A new art exhibit coming to Los Angeles will pair classic Mercedes-Benz cars with Andy Warhol's depictions of Mercedes-Benz cars. Warhol is mainly known for his paintings of Campbell's soup cans and silkscreened images of celebrities like Marylin Monroe. Right before his death in 1987, Mercedes commissioned Warhol to create a series of works around their automobiles. It was never completed, but visitors to the Petersen Museum will still be able to catch a glimpse of what could have been.
In 1986 Mercedes was getting ready to celebrate the 100th anniversary of Karl Benz's Benz Patent Motorwagen. The three-wheeled motor carriage is widely considered the first internal combustion car, though some historical accounts raise issue with that claim. In any case, the automaker hired Warhol, a pioneer of the "pop art" movement, to help celebrate the history of the brand.
Warhol was meant to create 80 pictures of significant Mercedes models, starting with the Patent Motorwagen and the Daimler Motor Coach, also from 1886. Only eight models were finished, depicted in 36 silkscreen works and 13 drawings.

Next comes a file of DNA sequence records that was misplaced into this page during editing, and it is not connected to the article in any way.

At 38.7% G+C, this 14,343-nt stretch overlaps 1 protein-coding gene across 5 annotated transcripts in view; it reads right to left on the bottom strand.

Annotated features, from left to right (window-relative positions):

Among them are the Mercedes W125, a race car that won four Grands Prix in the 1937 season. Famously, it produced around 600 horsepower from its supercharged inline-eight, and a version of which reached a top speed of 268.9 mph with a streamlined body.
The 1954 Mercedes W196 was another Grand Prix racer, a descendant of the W125. Versions of it won two Grand Prix seasons in a row, in 1954 and 1955 with famed driver Juan Manuel Fangio behind the wheel (and Stirling Moss as runner up). It's closely related to the 300 SLR Uhlenhaut Coupe that became the most expensive car ever sold earlier this year.
Last but not least, the exhibit also features a Mercedes C-111, a gull-winged experimental sports car powered by, in some versions, a mid-mounted rotary engine. Sixteen were built to test Mercedes technology, and the one in the display is powered by a V8. Sadly, it never made it to production.
Though incomplete, the works are pure Warhol. It's common for artists and carmakers to collaborate today, but before Warhol it was unseemly for a true artist to revel in the commercial. He turned the art world on its ear with his Campbell's soup cans, and in that vein the Mercedes commission doesn't seem that far-fetched. After all, when asked what he loved most, according the authors of the book Andy Warhol, the artist replied, "Money."
The Petersen Automotive Museum's exhibit, Andy Warhol: Cars, opens July 23.
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